PO Box 122, Boonville, New York 13309
Phone: (315) 942-6763

 

 

 

 

 



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Canal History


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Canal
Chronology


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Canal Today


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1847 Augustus Mitchell Map
(Click here for closeup of Black River Canal area)

With the completion of the Erie Canal in 1825, Governor DeWitt Clinton proposed constructing a canal that would link the Mohawk River with Lake Ontario.  This canal was to make use of the Black River, which rises in the central Adirondacks and flows north, dividing the Tug Hill Plateau on the west from the Adirondacks on the east.  Clinton argued that a Black River canal would serve two purposes.  First, it would open up the sparsely populated North Country to commerce.  It was widely recognized that this isolated region of New York possessed vast forests, iron deposits, and fertile soil that were ready for exploitation. Second, a Black River canal would tap the region’s abundant rivers and lakes.  A reliable source of water would be essential for any expansion of the Erie Canal.


Elevation Profile of the Black River Canal
(Click here for a larger view)

In 1837, after numerous surveys and petitions from residents of the North Country, the state legislature finally authorized work to begin on the Black River Canal.  Although the canal was to be only 35 miles in length, its construction presented engineers with a daunting challenge.  The channel was to proceed north from Rome along the Mohawk River to the junction of the Lansing Kill.  The canal was then to proceed to north through the rugged Lansing Kill gorge, rising 693 feet to its summit at Boonville.  (Topographic Map).  This so-called “alpine” section of the canal would prove to be the most difficult.


Five Combines
(Photo by Don Ryder)

The canal had to be carved out shale, a soft, brittle rock that not only holds water poorly but lends itself to the formation of  sinkholes that might cause a wall or even the bottom of the canal to disappear.  In places, the towpath--which formed one wall of the canal--had to be erected on precipitous hillsides high above the Lansing Kill.  Here freshets threatened to wash out the canal, and landslides threatened to bury it.  At other places, where the gorge was narrow, the canal and Lansing Kill ran side by side, separated only by the towpath.

From Boonville, construction was somewhat less problematic.  The canal would continue north to Lyons Falls on the Black River, descending 386 feet over a foundation of limestone and igneous rock.  From Lyons Falls to its terminus at Carthage, a distance of some 42 miles, the Black River itself was to be made navigable.  Beyond Carthage, the river was too rough for large boats
.

Table 1
Overland Canal Erie Canal Feeder Canalized River
Construction
Authorized
1837 1837 1837
Begun
1838 1838 1854
Finished
1855 1848 1861
     
Length
35.5 Miles 10.0 Miles 42.5 Miles
Width
     
Surface
42 Feet 46 Feet 60 Feet
Bottom
26 Feet 30 Feet 40 Feet
Depth
4 Feet 4 Feet 5 Feet
     
Number of Locks
109 0 2
     
Lock Size
   
Length
90 Feet 90 Feet 160 Feet
Width
15 Feet 15 Feet 30 Feet

In 1840, contracts for the entire canal had been let, but work was suspended between 1842 and 1847 because of the state's growing debt.  Nonetheless, in the spring of 1850, the southern section of the canal between Rome and Boonville opened.  In the following year, the canal was open as far as Port Leyden, and by 1855 the overland canal was fully operational.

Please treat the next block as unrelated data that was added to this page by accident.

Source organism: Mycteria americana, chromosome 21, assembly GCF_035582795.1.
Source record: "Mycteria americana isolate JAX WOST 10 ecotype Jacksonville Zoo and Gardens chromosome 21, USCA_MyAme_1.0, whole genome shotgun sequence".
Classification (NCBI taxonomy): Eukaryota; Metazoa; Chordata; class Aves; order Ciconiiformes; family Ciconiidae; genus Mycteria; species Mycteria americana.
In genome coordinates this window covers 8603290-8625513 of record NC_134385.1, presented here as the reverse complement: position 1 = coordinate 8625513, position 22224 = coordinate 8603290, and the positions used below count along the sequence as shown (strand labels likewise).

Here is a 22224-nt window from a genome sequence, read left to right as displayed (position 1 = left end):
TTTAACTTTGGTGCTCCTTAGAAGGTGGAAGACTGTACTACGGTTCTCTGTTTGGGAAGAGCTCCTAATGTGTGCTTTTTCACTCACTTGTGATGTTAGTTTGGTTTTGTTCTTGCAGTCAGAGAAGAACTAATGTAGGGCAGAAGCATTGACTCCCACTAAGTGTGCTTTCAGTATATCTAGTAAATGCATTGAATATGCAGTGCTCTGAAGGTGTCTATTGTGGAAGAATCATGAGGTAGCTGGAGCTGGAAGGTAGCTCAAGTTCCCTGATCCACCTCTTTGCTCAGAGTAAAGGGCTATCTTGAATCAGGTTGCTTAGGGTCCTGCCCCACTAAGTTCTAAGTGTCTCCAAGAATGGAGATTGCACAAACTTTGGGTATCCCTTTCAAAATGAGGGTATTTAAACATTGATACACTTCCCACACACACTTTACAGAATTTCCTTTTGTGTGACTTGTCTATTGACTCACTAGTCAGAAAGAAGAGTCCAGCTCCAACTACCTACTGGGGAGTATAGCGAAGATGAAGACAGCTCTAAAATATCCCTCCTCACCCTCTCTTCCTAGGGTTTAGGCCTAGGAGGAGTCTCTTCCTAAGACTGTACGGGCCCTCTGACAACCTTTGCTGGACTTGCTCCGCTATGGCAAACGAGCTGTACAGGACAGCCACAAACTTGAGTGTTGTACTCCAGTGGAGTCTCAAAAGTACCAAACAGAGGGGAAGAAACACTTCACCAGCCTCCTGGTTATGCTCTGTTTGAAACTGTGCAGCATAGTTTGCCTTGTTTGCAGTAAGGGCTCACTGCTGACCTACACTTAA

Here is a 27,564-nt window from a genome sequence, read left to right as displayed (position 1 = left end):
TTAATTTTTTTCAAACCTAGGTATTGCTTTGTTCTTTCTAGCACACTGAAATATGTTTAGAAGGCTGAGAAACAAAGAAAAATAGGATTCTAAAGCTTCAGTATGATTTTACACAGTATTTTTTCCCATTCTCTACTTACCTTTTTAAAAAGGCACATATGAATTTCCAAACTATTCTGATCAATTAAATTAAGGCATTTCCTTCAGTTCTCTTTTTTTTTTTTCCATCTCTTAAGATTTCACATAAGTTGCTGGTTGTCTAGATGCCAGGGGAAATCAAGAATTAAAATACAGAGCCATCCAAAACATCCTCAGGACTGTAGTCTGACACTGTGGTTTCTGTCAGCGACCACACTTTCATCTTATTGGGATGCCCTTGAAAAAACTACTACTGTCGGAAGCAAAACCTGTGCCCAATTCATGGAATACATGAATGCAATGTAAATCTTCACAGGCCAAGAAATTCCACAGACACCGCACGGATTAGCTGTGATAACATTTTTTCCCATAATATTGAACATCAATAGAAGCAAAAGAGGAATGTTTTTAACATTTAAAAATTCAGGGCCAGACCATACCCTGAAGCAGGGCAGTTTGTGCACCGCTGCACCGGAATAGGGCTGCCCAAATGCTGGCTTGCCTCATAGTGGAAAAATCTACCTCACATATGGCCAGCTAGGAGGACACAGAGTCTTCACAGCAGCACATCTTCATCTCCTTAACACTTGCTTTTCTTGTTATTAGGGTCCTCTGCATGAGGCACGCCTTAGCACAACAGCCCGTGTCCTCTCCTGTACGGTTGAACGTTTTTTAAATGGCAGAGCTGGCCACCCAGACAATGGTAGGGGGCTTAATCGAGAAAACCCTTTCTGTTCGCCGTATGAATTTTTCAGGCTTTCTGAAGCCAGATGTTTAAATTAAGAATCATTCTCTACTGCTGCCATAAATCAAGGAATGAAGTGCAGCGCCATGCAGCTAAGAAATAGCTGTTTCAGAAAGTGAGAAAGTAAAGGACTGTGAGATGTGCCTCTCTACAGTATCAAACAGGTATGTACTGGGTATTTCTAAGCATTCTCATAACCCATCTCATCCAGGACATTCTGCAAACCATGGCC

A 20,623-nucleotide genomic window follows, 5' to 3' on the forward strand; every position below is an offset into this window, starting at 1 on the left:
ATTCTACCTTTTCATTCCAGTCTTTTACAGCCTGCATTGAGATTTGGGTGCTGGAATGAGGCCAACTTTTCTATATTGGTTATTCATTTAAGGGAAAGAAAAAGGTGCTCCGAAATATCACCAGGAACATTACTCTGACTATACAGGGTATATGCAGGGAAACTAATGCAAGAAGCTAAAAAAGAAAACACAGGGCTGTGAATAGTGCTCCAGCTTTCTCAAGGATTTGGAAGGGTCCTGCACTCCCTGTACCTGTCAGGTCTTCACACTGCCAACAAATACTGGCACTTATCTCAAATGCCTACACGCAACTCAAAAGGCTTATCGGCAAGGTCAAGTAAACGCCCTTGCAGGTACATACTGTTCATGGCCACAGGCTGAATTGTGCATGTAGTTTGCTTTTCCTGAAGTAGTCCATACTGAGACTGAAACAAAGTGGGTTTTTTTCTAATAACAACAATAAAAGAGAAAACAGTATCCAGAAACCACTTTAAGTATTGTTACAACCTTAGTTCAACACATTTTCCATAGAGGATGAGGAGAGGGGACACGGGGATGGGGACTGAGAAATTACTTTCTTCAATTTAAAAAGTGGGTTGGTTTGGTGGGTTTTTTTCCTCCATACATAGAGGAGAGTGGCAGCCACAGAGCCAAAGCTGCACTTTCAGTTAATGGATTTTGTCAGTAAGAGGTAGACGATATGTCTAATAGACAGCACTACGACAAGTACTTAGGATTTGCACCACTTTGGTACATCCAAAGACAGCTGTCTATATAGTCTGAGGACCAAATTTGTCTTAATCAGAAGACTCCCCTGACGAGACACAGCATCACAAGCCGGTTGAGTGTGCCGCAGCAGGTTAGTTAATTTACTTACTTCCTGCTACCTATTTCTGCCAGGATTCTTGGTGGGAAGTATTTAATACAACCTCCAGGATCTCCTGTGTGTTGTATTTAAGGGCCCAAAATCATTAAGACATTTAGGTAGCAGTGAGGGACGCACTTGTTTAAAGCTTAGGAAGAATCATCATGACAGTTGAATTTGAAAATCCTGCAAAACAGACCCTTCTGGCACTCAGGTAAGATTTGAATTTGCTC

The Black River Canal was an engineering wonder.  Though only 35 miles long, it required 109 locks to negotiate a rise and fall of 1079 feet.  The much longer Erie Canal was 360 miles long but required only 83 locks over a rise and fall of 692 feet.  Between Rome and Boonville--a distance of 25 miles--70 locks were built, and between Boonville and Lyons Falls--a distance of 10 miles—  another 39 were built.  (Tables of Point-to-Point Distances on Black River Canal.)

Table 2
Black River Canal Erie Canal
Length
35 Miles 363 Miles
Rise & Fall
1079 Feet 692 Feet
Number of Locks
109 83

Designed to accommodate 70-ton boats, the individual locks were the same size as the original locks on the Erie Canal:  90 feet long with an interior width of 15 feet.  Most locks had a lift of 10 feet, but the lift varied between 4 and 12 feet.  (Table of Lock Lifts.)


Reconstructing the Five Combines
Circa 1850

Built largely by Irish immigrants, the locks were constructed of locally available limestone, much of it quarried in the Lansing Kill Gorge and at Sugar River.  Many of the locks are still extant today, including a five-lock combination in the Lansing Kill Gorge, and four-lock combination just north of Boonville. (How a Lock Works.)  In addition to the locks, various toll booths, bridges, aqueducts, culverts, waste-weirs, and spillways had to be built.

 

Table 3
Canal Structures in 1892

Overland Canal Erie Canal Feeder Other Feeders Canalized River Impoundment System
Aqueducts
6 0 1 0 0
Bridges
66 13 8 6 0
Bulkheads
7 4 2 0 0
Culverts
9 3 1 0 0
Dams
0 1 2 3 12
Guard Locks
0 0 0 0 0
Spillways
4 1 0 0 0
Waste Weirs
3 0 0 0 0


Lock 70 - South of Boonville

In addition to the main canal, a ten-mile, navigable feeder canal from the Black River at Forestport to Boonville was built to maintain water levels in both the Black River and Erie canals and to provide an adequate supply of water for the mills north of Lyons Falls.   (1874 Map of Erie Canal Feeder)  A 200-foot dam was built at Forestport, allowing as much as 16,000 cubic feet of water to be channeled down the feeder canal, with two-thirds of the water flowing south to the Erie Canal and one-third north to Lyons Falls.


Locks 106 - 109 at Lyons Falls

Three smaller feeders were built:  the Delta Feeder (which enters the canal just north of the Mohawk River aqueduct), the Lansing Kill Feeder (near Lock 70), and the Sugar River Feeder (north of Lock 84).